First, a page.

In these interviews, recorded by a team from studybuddhism.com, Venerable Thubten Chodron answers questions about her life and what it means to be a Buddhist in the 21st century.
When the ordination lineage first came, it was with Śāntarakṣita, one of the great Indian sages who came in the 8th century. He brought the requisite number of monks, and they traveled together over the Himalaya Mountains into Tibet.
He didn’t bring any fully ordained nuns with him, possibly because he thought the journey would be too difficult for them. But I think more importantly, it’s because if you had a group of monks and a group of nuns traveling together, and you told the population that they were celibate, some people would go, “Oh yeah?!” So I think by just bringing monks, he made it very clear that these monks are celibate. So as it happened, he didn’t bring nuns.
The Karmapa has said that he’s known of some ordinations that have occurred in Tibet. I don’t have the details on those, but in any case it’s not something that is popularly accepted, because in order for nuns to be fully ordained, you need a certain number of bhikṣuṇīs, the fully ordained nuns, and a certain number of bhikṣus, the fully ordained monks, to give the bhikṣuṇī ordination for women.
And there’s never been that requisite number, so therefore it’s said that the lineage has died out. There’s interest by many people to see if it can be started up again, and there are several proposals for it.
One proposal is, because the lineage for full ordination of women, which is where my lineage comes from, exists in Taiwan, China, Korea, and Vietnam, to bring the complement of nuns necessary for the ordination from the East Asian tradition. Then we’d have the complement of monks from the Tibetan tradition.
But the Tibetan monks say that these are two different Vinaya lineages, and we can’t mix them. Then, the other proposal is that since it’s actually the monks who give the ordination, to have the Tibetan monks themselves give the bhikṣuṇī ordination, without the complement of nuns. And then after those nuns have been ordained the proper amount of time, we can have them become the complement of nuns.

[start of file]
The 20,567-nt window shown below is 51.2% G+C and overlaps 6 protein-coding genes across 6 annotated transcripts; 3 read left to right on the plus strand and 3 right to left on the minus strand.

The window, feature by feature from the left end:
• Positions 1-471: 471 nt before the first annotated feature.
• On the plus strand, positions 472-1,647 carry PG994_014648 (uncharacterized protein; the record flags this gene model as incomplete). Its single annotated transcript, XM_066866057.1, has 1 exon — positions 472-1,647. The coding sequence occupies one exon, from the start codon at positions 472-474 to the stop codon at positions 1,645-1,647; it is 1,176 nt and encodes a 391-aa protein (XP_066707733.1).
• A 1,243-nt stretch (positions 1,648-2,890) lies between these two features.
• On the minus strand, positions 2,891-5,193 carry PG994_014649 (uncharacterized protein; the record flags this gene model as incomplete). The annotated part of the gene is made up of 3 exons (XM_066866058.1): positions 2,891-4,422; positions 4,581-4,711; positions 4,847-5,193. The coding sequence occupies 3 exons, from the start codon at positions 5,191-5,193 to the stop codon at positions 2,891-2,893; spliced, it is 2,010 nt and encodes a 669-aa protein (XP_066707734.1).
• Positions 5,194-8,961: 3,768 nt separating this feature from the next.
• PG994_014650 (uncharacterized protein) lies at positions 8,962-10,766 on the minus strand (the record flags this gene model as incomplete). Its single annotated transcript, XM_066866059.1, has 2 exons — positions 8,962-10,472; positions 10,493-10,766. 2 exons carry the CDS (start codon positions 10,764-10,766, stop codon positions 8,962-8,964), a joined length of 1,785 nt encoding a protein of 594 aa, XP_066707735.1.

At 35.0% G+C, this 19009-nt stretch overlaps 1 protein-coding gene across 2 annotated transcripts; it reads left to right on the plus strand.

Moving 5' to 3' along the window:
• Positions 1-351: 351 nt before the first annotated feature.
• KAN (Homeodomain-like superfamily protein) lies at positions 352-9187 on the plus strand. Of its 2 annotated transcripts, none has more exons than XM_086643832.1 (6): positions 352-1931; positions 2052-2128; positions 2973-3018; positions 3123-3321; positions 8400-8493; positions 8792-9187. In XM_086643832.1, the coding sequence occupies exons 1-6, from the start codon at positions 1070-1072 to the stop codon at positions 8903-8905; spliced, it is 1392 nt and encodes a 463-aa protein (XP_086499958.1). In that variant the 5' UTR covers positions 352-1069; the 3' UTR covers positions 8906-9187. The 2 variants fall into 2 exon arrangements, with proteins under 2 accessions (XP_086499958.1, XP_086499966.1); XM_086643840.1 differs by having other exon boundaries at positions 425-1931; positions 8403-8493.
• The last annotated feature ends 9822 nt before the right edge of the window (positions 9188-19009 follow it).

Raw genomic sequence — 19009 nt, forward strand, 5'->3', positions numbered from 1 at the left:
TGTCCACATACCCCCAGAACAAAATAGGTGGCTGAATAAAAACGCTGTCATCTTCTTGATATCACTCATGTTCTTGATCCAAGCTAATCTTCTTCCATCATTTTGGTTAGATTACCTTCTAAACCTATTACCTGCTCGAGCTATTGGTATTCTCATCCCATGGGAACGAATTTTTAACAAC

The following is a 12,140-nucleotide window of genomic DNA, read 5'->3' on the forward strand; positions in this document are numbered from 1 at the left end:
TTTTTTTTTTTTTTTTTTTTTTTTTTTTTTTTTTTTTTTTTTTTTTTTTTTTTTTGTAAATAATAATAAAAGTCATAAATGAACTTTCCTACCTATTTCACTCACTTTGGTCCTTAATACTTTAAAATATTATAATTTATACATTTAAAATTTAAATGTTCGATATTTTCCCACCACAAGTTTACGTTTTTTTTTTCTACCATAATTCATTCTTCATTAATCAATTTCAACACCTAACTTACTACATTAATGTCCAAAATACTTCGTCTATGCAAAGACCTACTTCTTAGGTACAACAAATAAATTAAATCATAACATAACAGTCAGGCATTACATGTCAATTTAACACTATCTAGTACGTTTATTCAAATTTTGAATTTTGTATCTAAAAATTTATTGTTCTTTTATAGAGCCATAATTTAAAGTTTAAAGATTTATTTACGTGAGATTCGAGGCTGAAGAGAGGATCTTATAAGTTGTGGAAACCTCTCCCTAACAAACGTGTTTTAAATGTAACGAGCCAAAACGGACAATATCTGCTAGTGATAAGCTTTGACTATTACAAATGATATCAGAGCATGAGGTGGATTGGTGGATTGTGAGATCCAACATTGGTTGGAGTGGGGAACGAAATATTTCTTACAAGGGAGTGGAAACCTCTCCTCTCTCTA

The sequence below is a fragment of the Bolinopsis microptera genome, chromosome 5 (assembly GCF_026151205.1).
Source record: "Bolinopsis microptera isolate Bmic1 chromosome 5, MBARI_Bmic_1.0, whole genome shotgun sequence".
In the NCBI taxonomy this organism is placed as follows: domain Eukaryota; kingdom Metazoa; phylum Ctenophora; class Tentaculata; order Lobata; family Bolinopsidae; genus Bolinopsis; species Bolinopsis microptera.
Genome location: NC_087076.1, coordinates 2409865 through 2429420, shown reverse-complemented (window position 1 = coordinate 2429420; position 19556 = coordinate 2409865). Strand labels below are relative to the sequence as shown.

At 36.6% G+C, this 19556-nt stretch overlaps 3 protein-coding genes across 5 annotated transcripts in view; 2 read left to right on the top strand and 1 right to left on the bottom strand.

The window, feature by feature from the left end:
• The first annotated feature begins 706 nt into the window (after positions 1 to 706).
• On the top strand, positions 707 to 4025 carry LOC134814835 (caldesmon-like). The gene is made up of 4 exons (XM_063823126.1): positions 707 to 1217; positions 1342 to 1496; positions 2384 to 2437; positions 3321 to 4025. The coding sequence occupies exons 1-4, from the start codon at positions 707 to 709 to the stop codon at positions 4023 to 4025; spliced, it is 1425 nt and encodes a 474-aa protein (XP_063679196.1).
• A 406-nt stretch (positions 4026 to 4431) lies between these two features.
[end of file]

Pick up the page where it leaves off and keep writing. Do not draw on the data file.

But then other people say, “Well, is that a perfect ordination if you do it that way?” In East Asia and China, Taiwan and so on, they consider that ordination valid, if it’s just the bhikṣu Sangha.
Personally speaking I think, and actually this was told to me by a Tibetan who I respect quite a bit, and he said he thinks it is more of an emotional decision, even though it’s phrased in terms of Vinaya rules and so forth. Because it’s been this way with only fully ordained monks for over a millennium, and so to change it involves a changing of mentality, a changing of perspective, and it would be like the whole tradition would have to have that change.
His Holiness the Dalai Lama is very much for introduction the bhikṣuṇī lineage, but he’s said he can’t do it alone, it has to be an effort of all the Tibetan Buddhist traditions. And some of the monks and some of the traditions are quite conservative.
The question may then arise, how come you’re in the Tibetan Buddhist tradition, but you’re a bhikṣuṇī, a fully ordained nun, how is that possible?
So I went to Taiwan to take the full ordination. I had my novice ordination with Kyabje Ling Rinpoche in 1977, and then I wanted to take the full ordination in Taiwan. I went to His Holiness the Dalai Lama and asked his permission to do that, and he very clearly gave me his permission. So in 1986 I went to Taiwan and I took the bhikṣuṇī ordination there.
In setting up the Abbey, we use the Vinaya tradition that is practiced in Taiwan. It’s called the Dharmaguptaka Vinaya, and it is a different lineage than the one practiced in Tibet. We say our Vinaya lineage is the Dharmaguptaka, but our practice lineage is Tibetan. And no one seems to have any qualms with that.